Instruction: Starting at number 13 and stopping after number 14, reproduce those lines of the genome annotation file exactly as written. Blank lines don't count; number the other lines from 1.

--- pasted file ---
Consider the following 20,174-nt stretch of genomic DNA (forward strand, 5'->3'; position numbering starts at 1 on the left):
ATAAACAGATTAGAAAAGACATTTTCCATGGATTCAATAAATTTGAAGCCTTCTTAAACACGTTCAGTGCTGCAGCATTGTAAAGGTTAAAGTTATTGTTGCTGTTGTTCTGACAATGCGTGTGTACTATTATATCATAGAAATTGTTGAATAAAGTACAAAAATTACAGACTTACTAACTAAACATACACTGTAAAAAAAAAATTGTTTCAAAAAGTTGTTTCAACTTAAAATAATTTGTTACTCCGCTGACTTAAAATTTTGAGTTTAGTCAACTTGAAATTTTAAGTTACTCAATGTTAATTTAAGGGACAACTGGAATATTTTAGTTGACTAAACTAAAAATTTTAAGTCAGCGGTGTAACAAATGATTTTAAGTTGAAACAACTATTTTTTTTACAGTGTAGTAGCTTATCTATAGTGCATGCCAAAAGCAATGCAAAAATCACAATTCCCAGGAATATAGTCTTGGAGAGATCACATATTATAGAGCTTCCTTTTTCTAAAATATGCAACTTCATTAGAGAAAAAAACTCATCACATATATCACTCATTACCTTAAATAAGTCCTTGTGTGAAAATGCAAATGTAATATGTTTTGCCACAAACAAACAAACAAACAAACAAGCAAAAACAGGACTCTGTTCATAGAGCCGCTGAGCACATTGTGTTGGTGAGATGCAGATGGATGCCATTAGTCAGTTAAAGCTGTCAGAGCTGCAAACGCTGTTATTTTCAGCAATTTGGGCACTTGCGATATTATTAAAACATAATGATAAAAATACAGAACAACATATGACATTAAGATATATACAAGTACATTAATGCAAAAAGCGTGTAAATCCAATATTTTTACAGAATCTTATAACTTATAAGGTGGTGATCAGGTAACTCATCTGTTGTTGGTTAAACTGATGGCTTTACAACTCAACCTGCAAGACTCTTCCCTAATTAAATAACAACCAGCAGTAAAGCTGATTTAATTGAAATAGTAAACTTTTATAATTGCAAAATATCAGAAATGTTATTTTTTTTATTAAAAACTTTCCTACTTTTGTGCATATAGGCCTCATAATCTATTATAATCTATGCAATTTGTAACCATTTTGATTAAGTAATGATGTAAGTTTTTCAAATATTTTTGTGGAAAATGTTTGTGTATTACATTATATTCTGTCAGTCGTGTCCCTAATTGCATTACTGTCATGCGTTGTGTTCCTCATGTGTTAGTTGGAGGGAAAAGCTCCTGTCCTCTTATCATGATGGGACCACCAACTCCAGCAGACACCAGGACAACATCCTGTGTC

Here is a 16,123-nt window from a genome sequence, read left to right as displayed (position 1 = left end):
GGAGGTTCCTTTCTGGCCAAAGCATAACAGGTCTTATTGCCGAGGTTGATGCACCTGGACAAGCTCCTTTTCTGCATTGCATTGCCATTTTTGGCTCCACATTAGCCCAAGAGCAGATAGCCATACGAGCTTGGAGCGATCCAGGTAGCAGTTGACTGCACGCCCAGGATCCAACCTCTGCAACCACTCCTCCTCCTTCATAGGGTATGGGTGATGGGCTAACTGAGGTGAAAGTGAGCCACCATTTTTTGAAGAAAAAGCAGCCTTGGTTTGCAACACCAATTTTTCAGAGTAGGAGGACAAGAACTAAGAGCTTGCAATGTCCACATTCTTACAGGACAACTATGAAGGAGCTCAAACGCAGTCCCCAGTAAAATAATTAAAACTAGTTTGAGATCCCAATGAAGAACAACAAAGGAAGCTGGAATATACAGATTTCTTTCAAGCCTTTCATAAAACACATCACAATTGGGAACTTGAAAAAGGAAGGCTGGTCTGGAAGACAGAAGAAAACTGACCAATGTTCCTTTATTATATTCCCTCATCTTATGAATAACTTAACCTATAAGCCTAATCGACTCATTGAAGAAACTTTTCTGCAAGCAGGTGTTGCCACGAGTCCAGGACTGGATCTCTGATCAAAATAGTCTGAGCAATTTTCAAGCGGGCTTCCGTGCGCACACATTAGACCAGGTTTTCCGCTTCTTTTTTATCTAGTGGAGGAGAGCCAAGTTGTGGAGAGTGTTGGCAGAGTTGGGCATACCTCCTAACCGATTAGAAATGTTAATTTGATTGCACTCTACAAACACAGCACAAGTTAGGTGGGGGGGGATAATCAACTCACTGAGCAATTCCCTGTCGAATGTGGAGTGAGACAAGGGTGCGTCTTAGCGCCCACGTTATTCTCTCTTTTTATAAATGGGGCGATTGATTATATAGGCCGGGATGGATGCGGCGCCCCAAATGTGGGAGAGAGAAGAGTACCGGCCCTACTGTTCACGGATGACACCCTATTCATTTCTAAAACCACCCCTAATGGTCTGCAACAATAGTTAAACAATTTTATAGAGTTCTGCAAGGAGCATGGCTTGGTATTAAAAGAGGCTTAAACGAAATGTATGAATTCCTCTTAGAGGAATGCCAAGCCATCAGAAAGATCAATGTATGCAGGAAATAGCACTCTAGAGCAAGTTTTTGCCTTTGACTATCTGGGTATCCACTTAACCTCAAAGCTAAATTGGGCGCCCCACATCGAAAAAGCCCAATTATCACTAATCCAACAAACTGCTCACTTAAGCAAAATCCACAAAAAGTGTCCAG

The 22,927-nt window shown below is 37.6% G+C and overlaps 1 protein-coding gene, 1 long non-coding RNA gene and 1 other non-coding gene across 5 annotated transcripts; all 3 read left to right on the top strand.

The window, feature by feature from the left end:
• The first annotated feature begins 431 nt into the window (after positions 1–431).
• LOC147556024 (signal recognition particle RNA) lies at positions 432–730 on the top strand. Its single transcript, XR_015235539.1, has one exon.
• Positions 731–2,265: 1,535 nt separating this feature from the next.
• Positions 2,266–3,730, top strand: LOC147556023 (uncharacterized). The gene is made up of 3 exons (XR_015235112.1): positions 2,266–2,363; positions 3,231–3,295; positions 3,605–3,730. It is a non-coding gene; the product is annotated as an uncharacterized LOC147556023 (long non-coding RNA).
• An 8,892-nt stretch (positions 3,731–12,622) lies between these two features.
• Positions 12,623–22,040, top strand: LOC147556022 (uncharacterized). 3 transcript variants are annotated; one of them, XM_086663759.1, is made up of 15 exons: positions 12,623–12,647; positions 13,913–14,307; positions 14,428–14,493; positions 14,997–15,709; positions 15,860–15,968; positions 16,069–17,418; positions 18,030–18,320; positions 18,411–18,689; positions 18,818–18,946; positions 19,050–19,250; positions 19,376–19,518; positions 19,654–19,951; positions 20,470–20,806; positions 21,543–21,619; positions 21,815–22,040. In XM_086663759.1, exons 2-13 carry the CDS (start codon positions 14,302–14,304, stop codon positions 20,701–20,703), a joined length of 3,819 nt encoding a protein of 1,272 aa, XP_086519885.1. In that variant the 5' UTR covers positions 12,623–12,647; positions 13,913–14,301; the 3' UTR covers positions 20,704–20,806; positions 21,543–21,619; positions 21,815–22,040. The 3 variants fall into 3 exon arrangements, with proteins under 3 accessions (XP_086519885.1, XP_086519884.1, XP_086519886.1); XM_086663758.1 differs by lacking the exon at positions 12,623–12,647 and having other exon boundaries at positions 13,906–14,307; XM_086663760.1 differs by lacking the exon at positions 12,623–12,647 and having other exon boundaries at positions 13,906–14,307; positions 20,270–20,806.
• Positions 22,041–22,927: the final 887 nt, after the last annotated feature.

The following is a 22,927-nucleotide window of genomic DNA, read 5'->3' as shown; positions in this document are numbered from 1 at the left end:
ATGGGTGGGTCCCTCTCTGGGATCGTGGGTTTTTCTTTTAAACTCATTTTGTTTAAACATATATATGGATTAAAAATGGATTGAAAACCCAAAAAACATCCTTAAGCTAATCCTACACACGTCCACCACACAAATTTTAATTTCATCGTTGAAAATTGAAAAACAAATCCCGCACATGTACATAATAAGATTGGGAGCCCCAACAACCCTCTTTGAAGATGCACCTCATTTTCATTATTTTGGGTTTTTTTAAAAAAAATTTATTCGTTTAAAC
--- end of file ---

• Positions 22,041–22,927: the final 887 nt, after the last annotated feature.

The following is a 22,927-nucleotide window of genomic DNA, read 5'->3' as shown; positions in this document are numbered from 1 at the left end: